Lionsgate Shareholders Reject Icahn Offer11 May, 2010 By: Erik Gruenwedel
With less than 6.5% of its common shares tendered, Lionsgate May 11 said its shareholders have overwhelmingly rejected activist investor Carl Icahn’s attempt to acquire all common shares for $7 per share in a hostile bid to assume control of the Santa Monica, Calif.-based mini-major.
Icahn, who owns about 14% of Lionsgate’s common stock, last month increased his unsolicited bid for the studio nearly 17% from his previous offer of $6 per share.
“Lionsgate’s shareholders have demonstrated that they believe the Icahn group’s offer is inadequate and does not reflect the value of their investment,” the company said, in a statement.
Analyst David Miller with Caris & Co. in Los Angeles has stated that a fair price for Lionsgate is around $9 per share, or 30% above the May 10 closing price of $6.91 per share.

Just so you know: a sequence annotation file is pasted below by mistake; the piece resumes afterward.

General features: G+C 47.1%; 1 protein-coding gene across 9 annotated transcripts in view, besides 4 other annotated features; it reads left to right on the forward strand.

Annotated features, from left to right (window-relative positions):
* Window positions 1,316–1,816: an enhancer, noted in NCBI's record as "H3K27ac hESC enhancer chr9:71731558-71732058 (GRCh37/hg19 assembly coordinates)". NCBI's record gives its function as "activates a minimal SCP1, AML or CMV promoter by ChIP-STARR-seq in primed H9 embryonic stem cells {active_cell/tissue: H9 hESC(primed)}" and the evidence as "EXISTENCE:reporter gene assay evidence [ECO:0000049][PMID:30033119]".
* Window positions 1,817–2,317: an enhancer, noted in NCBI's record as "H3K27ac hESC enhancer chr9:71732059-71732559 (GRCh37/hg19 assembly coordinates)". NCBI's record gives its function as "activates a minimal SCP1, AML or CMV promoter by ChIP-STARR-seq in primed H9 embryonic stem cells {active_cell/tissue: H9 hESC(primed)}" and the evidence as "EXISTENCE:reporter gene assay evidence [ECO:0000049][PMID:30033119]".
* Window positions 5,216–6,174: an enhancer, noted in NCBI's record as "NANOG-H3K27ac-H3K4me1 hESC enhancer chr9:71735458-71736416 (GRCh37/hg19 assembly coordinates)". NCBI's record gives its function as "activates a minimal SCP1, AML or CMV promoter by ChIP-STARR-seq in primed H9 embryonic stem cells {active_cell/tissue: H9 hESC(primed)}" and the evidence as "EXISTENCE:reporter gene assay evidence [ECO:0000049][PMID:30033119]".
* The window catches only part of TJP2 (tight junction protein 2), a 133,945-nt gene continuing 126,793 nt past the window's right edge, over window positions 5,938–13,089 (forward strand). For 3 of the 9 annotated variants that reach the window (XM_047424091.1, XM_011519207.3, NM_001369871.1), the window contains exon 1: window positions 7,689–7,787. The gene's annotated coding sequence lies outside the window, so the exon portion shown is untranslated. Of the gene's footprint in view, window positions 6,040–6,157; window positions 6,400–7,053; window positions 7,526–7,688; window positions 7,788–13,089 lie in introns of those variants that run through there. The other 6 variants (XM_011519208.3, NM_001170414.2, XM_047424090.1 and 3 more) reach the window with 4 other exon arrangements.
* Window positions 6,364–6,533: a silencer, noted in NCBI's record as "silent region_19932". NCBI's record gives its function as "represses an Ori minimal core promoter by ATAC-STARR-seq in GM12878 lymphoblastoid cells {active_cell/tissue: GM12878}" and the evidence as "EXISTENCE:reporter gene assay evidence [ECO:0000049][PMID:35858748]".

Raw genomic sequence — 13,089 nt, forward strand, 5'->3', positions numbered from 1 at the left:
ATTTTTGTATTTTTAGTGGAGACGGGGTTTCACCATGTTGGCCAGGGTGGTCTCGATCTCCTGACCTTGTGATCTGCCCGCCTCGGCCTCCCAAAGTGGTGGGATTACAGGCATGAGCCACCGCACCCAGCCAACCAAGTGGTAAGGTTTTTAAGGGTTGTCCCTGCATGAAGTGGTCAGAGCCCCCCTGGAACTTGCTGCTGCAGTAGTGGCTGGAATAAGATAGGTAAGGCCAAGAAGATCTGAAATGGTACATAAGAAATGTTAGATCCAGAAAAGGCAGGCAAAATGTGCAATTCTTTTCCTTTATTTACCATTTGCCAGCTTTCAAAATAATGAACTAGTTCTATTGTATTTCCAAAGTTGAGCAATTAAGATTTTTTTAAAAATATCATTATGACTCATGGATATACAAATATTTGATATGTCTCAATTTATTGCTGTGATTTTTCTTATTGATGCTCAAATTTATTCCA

The studio is holding a special meeting for shareholders May 12 in Toronto to ratify provisions of a shareholder rights plan, or “poison pill,” often enacted to prevent hostile takeovers.
A shareholder rights plan typically allows shareholders (other than the hostile bidder) to acquire large quantities of common shares in an effort to dilute the percentage of shares owned by the bidder (Icahn).
Icahn’s bid received a boost last week when the British Columbia Securities Commission ruled against Lionsgate’s plans for a poison pill provision.
Icahn, who extended his $7-per-share-bid to May 21, hailed the ruling, calling efforts by Lionsgate’s board a “flagrant” waste of shareholders’ money and worthy of an “Oscar.”
Citing strong DVD/Blu-ray Disc catalog sales and digital distribution, including video-on-demand (VOD), Lionsgate April 29 said preliminary pre-tax earnings for the fiscal year (ended March 31) will exceed $115 million.